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Chef Nigella Lawson dines with husband where assault took place

Art collector Charles Saatchi is questioned by reporters as he arrives at his home in west London June 18, 2013. Saatchi has been cautioned by police for assaulting his wife, the celebrity chef Nigella Lawson, after being photographed grabbing her by the throat in an incident that has fueled a debate in Britain about domestic violence.


Have celebrity chef Nigella Lawson and her husband Charles Saatchi really reconciled or are they just making nice for the cameras?

Or could it be their recent dinner together in the same London restaurant where Saatchi was photographed choking his wife last week was merely the calm before the storm?

All plotlines seem plausible in the tempestuous Lawson-Saatchi marriage, which is quickly turning into a soap opera rivaling the daily drama of Coronation Street.

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As breathlessly reported by The Daily Mail, the English super-couple returned to the seafood restaurant Scotts in downtown London on Monday night and took a table only a few feet from where Lawson was choked and fled in tears six days before.

In the new series of photos, apparently taken in the 24 hours before Lawson walked out on Saatchi, she's shown clasping her chin and staring into the distance, saying very little to her husband.

On this occasion, Saatchi is decidedly less threatening in his body language and is shown touching his wife's face, this time gently. In nearly every photo, Lawson does not meet his gaze.

The next morning, Lawson left their posh Chelsea home with her two teenage children and has not been seen in public since.

Following the outcry over the photos of Saatchi, 70, attacking Lawson earlier this week, the multi-millionaire art collector, best known in the U.K. for masterminding the election campaigns of former British prime minister Margaret Thatcher, confessed to assaulting Lawson in public.

In his subsequent interview with The Evening Standard, Saatchi said he admitted to the assault—he called it a "playful tiff"—because he didn't want the incident "hanging over all of us for months."

But wait, there are more plot twists. On Tuesday night, Saatchi was shown entering another restaurant in London, without Lawson.

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It's unclear whether Saatchi dined alone, but 30 seconds after leaving the restaurant, he was followed in quick succession by Evening Standard owner Evgeny Lebedev and British comedian Harry Enfield, much loved in the U.K. for the TV series Men Behaving Badly and Harry Enfield and Chums. Imagine the creative possibilities.

All of jolly old England is up in arms over Saatchi's assault on his much younger wife last weekend. Lawson, 53, looked tearful as her husband grabbed her neck four times. He also tweaked her nose, not in a playful way, and pushed her face back using both wrists.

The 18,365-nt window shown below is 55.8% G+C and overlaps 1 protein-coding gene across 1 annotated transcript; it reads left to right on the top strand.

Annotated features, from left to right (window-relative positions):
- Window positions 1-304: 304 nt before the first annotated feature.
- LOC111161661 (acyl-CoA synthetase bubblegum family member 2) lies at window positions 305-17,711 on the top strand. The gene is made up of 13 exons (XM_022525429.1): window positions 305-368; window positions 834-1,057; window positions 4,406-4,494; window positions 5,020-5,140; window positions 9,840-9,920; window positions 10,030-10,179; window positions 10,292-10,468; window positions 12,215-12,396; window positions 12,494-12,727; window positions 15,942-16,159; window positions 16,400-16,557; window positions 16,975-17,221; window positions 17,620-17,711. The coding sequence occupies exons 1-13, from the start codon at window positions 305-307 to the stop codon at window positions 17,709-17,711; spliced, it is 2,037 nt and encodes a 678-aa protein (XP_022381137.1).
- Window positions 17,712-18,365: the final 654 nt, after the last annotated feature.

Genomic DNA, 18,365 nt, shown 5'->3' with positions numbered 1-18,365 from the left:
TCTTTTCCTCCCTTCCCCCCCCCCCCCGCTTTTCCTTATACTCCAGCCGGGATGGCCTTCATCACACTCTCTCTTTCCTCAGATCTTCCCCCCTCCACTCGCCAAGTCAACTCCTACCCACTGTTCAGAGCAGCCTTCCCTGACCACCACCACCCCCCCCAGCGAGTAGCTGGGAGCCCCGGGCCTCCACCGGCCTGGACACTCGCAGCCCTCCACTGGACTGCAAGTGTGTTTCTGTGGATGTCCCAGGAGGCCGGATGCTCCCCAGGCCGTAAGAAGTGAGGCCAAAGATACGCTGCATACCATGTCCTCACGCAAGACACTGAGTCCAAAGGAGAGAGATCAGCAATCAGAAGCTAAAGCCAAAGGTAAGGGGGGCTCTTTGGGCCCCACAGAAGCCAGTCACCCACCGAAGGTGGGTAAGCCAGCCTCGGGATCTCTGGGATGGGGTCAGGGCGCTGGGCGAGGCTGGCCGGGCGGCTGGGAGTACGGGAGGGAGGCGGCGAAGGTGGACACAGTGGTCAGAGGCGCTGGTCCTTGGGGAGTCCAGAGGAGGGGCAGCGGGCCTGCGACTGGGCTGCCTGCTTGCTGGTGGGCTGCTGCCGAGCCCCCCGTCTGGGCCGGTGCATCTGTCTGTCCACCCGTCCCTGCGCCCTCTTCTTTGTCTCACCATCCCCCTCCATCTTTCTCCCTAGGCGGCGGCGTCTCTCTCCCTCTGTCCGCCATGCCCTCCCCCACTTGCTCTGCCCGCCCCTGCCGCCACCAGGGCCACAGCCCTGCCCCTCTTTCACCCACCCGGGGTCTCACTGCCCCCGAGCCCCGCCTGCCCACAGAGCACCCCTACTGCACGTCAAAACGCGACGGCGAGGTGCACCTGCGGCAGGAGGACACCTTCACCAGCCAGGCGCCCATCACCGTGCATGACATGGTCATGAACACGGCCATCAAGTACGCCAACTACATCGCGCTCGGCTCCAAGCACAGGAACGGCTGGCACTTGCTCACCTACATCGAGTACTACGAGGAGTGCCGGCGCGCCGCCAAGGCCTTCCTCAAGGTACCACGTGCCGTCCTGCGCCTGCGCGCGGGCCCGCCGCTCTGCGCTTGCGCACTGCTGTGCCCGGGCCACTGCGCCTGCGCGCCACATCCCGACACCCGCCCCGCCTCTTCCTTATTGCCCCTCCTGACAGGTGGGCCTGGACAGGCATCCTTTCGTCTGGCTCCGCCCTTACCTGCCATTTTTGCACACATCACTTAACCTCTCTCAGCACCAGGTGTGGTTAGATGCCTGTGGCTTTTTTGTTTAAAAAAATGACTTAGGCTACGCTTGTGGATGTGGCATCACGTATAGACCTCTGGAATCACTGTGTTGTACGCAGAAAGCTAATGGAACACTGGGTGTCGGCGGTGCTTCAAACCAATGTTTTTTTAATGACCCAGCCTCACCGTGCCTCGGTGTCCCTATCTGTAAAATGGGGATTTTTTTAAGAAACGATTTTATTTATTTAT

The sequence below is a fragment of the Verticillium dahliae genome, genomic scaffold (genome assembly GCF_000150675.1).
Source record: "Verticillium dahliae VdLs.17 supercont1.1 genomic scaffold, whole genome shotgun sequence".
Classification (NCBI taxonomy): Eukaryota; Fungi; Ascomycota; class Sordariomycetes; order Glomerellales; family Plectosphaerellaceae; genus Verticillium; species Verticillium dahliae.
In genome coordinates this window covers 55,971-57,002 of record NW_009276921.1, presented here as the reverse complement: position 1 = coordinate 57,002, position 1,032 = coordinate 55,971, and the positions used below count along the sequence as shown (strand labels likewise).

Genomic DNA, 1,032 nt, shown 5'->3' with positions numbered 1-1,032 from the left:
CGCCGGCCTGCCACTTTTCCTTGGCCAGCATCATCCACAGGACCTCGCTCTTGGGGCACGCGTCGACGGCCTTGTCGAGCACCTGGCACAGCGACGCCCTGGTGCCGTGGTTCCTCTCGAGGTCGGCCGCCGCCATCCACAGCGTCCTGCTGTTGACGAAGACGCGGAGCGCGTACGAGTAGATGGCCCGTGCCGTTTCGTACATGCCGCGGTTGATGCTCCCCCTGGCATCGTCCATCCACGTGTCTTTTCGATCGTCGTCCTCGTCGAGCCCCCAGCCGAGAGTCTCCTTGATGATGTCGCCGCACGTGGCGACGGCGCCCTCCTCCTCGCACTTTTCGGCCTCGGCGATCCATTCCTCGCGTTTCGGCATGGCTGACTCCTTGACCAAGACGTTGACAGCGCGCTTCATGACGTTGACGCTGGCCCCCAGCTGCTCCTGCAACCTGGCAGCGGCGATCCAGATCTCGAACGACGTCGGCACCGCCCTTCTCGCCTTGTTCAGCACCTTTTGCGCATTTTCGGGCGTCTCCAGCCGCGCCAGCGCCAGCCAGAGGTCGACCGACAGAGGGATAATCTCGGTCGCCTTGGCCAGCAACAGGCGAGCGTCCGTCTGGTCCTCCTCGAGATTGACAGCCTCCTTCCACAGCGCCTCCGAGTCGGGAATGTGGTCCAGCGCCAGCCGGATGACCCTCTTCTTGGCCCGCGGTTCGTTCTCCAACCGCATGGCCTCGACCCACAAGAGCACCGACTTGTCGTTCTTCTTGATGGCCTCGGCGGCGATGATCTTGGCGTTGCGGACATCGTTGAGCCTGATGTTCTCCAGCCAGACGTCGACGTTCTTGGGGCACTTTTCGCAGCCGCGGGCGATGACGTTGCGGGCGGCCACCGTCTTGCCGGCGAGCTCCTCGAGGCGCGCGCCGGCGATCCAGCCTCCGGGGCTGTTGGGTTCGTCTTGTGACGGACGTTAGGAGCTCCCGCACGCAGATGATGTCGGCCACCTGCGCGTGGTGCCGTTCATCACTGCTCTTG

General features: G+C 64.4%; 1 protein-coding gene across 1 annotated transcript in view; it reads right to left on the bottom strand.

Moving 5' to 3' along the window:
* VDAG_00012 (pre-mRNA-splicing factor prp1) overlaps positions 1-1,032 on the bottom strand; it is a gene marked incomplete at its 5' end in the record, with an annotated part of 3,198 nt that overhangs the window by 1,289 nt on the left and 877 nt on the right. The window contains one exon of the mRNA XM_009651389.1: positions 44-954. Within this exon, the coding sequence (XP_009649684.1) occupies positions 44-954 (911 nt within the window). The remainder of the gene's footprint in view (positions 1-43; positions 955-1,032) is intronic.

On Tuesday, Saatchi said he voluntarily went to the police on the advice of his lawyer in order to head off a lengthy investigation. Despite the hugely negative publicity, he was not arrested and escaped with a caution, which is more commonly associated with lesser crimes like vandalism and pickpocketing.

Meanwhile, everybody in Britain with the exception of the Queen herself seems to be weighing in on the high-profile story.

The venerable law enforcement agency Scotland Yard has stated that it has a "positive arrest" policy in cases of domestic violence and says that officers must "arrest the suspect where there are reasonable grounds to suspect their involvement" in a crime.

Elsewhere, the Crown Prosecution Service said cautions are "rarely appropriate" in domestic violence cases. On British TV programs and in the tabloid press, legal experts said repeatedly that Saatchi's actions were tantamount to common assault, which carries a maximum penalty of six months in jail.

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And fittingly, there was reaction from U.K. women's rights groups, including Refuge, which assists domestic abuse victims, which was not pleased with the slap on the wrist meted out to Saatchi.

"Cautions are sometimes used when a man admits to the assault and where there is no previous criminal record or history of violence," said spokesperson Sandra Horley. "However, Refuge has concerns about cautioning perpetrators of domestic violence as it does not act as an effective deterrent."

Meanwhile, all the U.K. waits and watches for Lawson to reappear. Saatchi and Lawson married in 2003 and live in London with her son and daughter from her marriage to journalist John Diamond, who died of cancer in 2001, and Saatchi's daughter from a previous marriage. When last seen, Lawson was being helped into a London taxi by her 17-year-old son Bruno.

However the story unfolds and the marriage unravels, every detail will be covered by the ravenous British media. Stay tuned.

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